Approved by the: University Senate - April 5, 2007
Administration - April 16, 2007
Board of Regents - no action required

Sudan Position Statement

The University of Minnesota has a long established tradition of concern for social issues. The Senate Social Concerns Committee believes that the egregious situation occurring in the Darfur region of Sudan is particularly disturbing. In 2003, the Sudanese government, working with Arab militias, began promoting the ethnic cleansing of non-Arab Darfurians. Since that time over 400,000 Darfurian civilians have been killed, and over 2.5 million have been displaced due to violence. In July 2004, the U.S. Senate and House of Representatives unanimously adopted a joint resolution declaring the situation in Darfur as genocide.

In recent years, the government of Sudan has been enriched by the influx of foreign investment, particularly in the oil, energy and construction industries. The link between increased government revenue and the Sudanese government’s capacity to arm paramilitary groups has been well documented, thus suggesting complicity in the events occurring in Darfur for firms dealing directly with the Sudanese government.

The information provided by the University’s Chief Investment Officer, Stuart Mason, to the committee indicates that the University of Minnesota does not currently have any direct investments in companies operating in Darfur and that our indirect investments total approximately $100,000.00 in Sudanese government bonds which have been frozen by the United States government. However, it is likely that there are indirect investments - in firms that provide revenues to the government of Sudan through commingled funds managed by independent managers.

Research conducted by the widely-respected Sudan Divestment Task Force (SDTF) has identified a number of foreign companies whose participation in business activities in Sudan it considers particularly egregious. This list of companies includes only those firms that provide revenues to the government of Sudan while providing minimal benefit to the bulk of the Sudanese population. It also includes only those firms that have failed to articulate a policy regarding the Darfur crisis. A recent report by the group lists the firms that are the worst offenders and this list currently includes 29 foreign companies (Appendix-1, firms included in Category One).

The Social Concerns Committee believes that the University of Minnesota should not indirectly perpetuate the cycle of violence in Sudan via its investment portfolio. Accordingly, the Social Concerns Committee recommends that the Senate support the following investment actions:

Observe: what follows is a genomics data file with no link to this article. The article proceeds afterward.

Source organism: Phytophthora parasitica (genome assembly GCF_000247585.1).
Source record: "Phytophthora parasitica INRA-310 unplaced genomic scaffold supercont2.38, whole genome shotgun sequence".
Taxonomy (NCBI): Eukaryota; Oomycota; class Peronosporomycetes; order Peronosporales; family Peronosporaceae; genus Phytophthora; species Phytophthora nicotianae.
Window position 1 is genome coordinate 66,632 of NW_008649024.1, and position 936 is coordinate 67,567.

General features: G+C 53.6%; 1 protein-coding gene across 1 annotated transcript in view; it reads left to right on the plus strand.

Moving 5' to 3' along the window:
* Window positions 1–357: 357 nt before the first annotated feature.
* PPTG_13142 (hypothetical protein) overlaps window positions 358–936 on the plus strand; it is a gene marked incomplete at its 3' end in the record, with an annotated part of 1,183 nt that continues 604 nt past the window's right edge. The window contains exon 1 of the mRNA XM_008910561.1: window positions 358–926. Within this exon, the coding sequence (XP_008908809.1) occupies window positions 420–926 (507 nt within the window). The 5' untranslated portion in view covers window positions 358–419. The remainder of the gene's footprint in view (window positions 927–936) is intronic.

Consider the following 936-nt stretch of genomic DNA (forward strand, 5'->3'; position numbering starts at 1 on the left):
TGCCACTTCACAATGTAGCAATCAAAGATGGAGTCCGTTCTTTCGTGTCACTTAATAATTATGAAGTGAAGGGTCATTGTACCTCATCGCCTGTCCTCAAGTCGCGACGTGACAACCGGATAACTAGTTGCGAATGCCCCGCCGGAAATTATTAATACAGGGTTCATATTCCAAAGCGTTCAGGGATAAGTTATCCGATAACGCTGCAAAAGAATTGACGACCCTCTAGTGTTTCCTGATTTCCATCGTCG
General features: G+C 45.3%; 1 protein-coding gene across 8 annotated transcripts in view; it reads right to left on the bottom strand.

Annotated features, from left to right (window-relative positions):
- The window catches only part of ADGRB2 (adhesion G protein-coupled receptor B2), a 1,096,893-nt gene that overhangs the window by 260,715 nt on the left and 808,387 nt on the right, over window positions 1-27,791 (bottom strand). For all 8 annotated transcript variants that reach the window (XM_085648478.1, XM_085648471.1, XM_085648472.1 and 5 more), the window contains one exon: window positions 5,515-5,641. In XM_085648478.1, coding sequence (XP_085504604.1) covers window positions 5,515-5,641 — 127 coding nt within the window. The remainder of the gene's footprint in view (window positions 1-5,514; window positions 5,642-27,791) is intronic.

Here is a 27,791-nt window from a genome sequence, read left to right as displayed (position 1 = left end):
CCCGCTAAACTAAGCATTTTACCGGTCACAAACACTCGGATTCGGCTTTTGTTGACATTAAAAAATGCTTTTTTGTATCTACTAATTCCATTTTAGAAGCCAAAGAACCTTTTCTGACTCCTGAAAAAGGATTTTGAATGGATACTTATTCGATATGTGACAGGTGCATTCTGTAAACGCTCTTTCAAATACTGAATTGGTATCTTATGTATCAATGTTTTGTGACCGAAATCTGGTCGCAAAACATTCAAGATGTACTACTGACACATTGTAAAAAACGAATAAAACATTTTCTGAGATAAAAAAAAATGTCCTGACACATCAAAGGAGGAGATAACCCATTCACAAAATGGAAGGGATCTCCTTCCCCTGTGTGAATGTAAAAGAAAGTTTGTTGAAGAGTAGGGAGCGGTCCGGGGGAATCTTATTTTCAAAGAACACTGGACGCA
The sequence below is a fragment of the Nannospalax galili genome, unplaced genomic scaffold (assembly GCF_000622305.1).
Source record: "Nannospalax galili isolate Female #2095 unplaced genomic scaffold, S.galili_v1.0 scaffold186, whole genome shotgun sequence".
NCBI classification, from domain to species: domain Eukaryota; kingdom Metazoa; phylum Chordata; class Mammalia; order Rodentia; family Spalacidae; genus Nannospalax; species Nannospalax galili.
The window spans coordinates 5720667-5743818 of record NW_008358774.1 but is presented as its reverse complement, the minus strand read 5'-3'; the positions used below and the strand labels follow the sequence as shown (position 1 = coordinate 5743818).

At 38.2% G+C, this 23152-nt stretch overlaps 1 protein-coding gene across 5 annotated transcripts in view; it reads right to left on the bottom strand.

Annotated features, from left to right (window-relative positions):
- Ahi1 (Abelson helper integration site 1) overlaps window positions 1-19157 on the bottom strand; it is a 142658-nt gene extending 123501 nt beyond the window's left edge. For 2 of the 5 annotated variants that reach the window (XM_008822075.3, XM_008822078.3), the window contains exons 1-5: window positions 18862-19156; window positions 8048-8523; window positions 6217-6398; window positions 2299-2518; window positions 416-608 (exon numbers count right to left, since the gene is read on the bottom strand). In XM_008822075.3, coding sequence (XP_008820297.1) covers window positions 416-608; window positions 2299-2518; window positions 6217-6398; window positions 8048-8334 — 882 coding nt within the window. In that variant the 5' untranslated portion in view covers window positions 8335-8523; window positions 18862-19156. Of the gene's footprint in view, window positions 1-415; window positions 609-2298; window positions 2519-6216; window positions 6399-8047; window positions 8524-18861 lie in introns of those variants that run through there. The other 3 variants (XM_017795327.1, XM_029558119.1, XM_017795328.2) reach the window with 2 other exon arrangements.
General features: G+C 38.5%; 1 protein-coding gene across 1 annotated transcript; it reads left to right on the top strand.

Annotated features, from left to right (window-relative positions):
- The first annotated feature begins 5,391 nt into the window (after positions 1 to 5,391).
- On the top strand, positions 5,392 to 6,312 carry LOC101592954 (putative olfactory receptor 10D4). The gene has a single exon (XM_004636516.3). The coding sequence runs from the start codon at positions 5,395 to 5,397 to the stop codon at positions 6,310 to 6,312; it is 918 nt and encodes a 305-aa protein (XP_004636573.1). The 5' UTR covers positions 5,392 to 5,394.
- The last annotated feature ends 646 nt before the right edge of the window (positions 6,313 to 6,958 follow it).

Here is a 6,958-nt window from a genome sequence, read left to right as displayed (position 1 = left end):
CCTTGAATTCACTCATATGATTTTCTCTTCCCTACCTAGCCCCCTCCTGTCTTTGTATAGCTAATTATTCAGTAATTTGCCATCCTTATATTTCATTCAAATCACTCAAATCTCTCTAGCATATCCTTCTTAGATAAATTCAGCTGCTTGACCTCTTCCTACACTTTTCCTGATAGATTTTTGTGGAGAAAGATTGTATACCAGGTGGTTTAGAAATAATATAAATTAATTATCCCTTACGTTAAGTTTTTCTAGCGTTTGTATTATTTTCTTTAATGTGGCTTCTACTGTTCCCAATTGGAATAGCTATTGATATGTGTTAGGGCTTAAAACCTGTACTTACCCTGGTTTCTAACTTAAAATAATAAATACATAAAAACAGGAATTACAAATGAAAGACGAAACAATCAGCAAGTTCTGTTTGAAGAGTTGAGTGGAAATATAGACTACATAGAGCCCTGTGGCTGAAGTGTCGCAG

a) The University, effective immediately, make it policy to prohibit direct investment in any company that is listed as an egregious contributor to the financial support of the Sudan government’s actions facilitating genocide.

b) The University consult with managers of commingled funds that might provide indirect exposure to any company listed as an egregious contributor to the financial support of the Sudan government’s actions facilitating genocide and establish sound financial strategies that avoid investment in these companies.

c) The University contact the other institutional investors also participating in these same commingled funds to coordinate a sound financial strategy that divests any securities held in offending firms operating in Sudan.

d) The Senate Social Concerns Committee periodically review the situation in Sudan to determine if this investment policy warrants changes.

Approved by the Social Concerns Committee on Tuesday, March 13, 2007


This year, the Senate Committee on Finance and Planning (SCFP) requested the Social Concerns Committee take up the issue of whether the University should divest its Sudanese holdings due to the stormy political climate in Sudan. Several other institutions such as Yale, Harvard, Dartmouth, Stanford, University of California, Brown, Amherst, and Samford, to name a few, have already taken action.

The Social Concerns Committee spent four months hearing testimony, collecting information and carefully weighing the issues around divestment from Sudan and came to the conclusion that it was the right position to take. Another consideration worth noting is that John Bul Dau, one of the “Lost Boys of Sudan,” whose emigration to the United States was filmed in the 2006 documentary “God Grew Tired of Us,” will be the CLA commencement speaker on May 13, 2007. The Social Concerns Committee asks that the Senate take action now so that a response from the administration can be received prior to John Bul Dau's speech.

Link to Sudan Divestment Task Force Report (PDF)

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